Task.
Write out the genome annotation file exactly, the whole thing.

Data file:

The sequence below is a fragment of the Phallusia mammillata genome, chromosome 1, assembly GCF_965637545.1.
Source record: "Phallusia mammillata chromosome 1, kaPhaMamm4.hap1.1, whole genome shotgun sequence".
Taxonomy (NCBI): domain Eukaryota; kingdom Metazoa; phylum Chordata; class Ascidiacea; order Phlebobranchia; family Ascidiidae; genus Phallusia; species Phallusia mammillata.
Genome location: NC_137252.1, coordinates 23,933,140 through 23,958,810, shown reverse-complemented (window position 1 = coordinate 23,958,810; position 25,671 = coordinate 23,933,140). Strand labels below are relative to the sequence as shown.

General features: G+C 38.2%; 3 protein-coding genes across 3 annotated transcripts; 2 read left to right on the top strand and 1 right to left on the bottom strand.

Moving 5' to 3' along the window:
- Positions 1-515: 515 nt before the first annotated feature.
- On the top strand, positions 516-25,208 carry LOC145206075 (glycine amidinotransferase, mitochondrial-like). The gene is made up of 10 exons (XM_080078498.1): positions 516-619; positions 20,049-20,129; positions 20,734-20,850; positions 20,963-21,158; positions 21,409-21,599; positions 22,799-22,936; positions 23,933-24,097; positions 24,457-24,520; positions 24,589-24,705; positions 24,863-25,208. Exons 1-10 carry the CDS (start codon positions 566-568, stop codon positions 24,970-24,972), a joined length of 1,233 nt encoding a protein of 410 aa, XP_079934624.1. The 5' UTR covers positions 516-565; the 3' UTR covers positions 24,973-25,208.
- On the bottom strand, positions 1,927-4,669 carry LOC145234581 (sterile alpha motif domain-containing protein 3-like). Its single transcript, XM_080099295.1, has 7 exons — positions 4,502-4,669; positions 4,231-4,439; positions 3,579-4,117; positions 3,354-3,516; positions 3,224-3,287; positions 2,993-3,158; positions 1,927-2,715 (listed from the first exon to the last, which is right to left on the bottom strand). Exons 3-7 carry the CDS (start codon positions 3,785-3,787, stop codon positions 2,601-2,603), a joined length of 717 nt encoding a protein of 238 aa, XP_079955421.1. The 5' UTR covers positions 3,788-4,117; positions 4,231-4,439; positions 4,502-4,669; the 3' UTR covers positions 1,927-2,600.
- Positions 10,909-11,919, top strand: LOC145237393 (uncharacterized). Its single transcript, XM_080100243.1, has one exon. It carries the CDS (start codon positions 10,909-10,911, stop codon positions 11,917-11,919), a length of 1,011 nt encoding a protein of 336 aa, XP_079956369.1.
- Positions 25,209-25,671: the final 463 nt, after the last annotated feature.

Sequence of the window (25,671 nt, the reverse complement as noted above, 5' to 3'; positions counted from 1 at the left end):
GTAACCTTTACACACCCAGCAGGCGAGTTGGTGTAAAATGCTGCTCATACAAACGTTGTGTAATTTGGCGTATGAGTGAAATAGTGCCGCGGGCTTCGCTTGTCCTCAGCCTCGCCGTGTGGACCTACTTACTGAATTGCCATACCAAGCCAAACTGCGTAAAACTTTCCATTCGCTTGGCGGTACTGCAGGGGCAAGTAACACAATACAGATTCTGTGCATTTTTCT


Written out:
The sequence below is a fragment of the Phallusia mammillata genome, chromosome 1, assembly GCF_965637545.1.
Source record: "Phallusia mammillata chromosome 1, kaPhaMamm4.hap1.1, whole genome shotgun sequence".
Taxonomy (NCBI): domain Eukaryota; kingdom Metazoa; phylum Chordata; class Ascidiacea; order Phlebobranchia; family Ascidiidae; genus Phallusia; species Phallusia mammillata.
Genome location: NC_137252.1, coordinates 23,933,140 through 23,958,810, shown reverse-complemented (window position 1 = coordinate 23,958,810; position 25,671 = coordinate 23,933,140). Strand labels below are relative to the sequence as shown.

General features: G+C 38.2%; 3 protein-coding genes across 3 annotated transcripts; 2 read left to right on the top strand and 1 right to left on the bottom strand.

Moving 5' to 3' along the window:
- Positions 1-515: 515 nt before the first annotated feature.
- On the top strand, positions 516-25,208 carry LOC145206075 (glycine amidinotransferase, mitochondrial-like). The gene is made up of 10 exons (XM_080078498.1): positions 516-619; positions 20,049-20,129; positions 20,734-20,850; positions 20,963-21,158; positions 21,409-21,599; positions 22,799-22,936; positions 23,933-24,097; positions 24,457-24,520; positions 24,589-24,705; positions 24,863-25,208. Exons 1-10 carry the CDS (start codon positions 566-568, stop codon positions 24,970-24,972), a joined length of 1,233 nt encoding a protein of 410 aa, XP_079934624.1. The 5' UTR covers positions 516-565; the 3' UTR covers positions 24,973-25,208.
- On the bottom strand, positions 1,927-4,669 carry LOC145234581 (sterile alpha motif domain-containing protein 3-like). Its single transcript, XM_080099295.1, has 7 exons — positions 4,502-4,669; positions 4,231-4,439; positions 3,579-4,117; positions 3,354-3,516; positions 3,224-3,287; positions 2,993-3,158; positions 1,927-2,715 (listed from the first exon to the last, which is right to left on the bottom strand). Exons 3-7 carry the CDS (start codon positions 3,785-3,787, stop codon positions 2,601-2,603), a joined length of 717 nt encoding a protein of 238 aa, XP_079955421.1. The 5' UTR covers positions 3,788-4,117; positions 4,231-4,439; positions 4,502-4,669; the 3' UTR covers positions 1,927-2,600.
- Positions 10,909-11,919, top strand: LOC145237393 (uncharacterized). Its single transcript, XM_080100243.1, has one exon. It carries the CDS (start codon positions 10,909-10,911, stop codon positions 11,917-11,919), a length of 1,011 nt encoding a protein of 336 aa, XP_079956369.1.
- Positions 25,209-25,671: the final 463 nt, after the last annotated feature.

Sequence of the window (25,671 nt, the reverse complement as noted above, 5' to 3'; positions counted from 1 at the left end):
GTAACCTTTACACACCCAGCAGGCGAGTTGGTGTAAAATGCTGCTCATACAAACGTTGTGTAATTTGGCGTATGAGTGAAATAGTGCCGCGGGCTTCGCTTGTCCTCAGCCTCGCCGTGTGGACCTACTTACTGAATTGCCATACCAAGCCAAACTGCGTAAAACTTTCCATTCGCTTGGCGGTACTGCAGGGGCAAGTAACACAATACAGATTCTGTGCATTTTTCT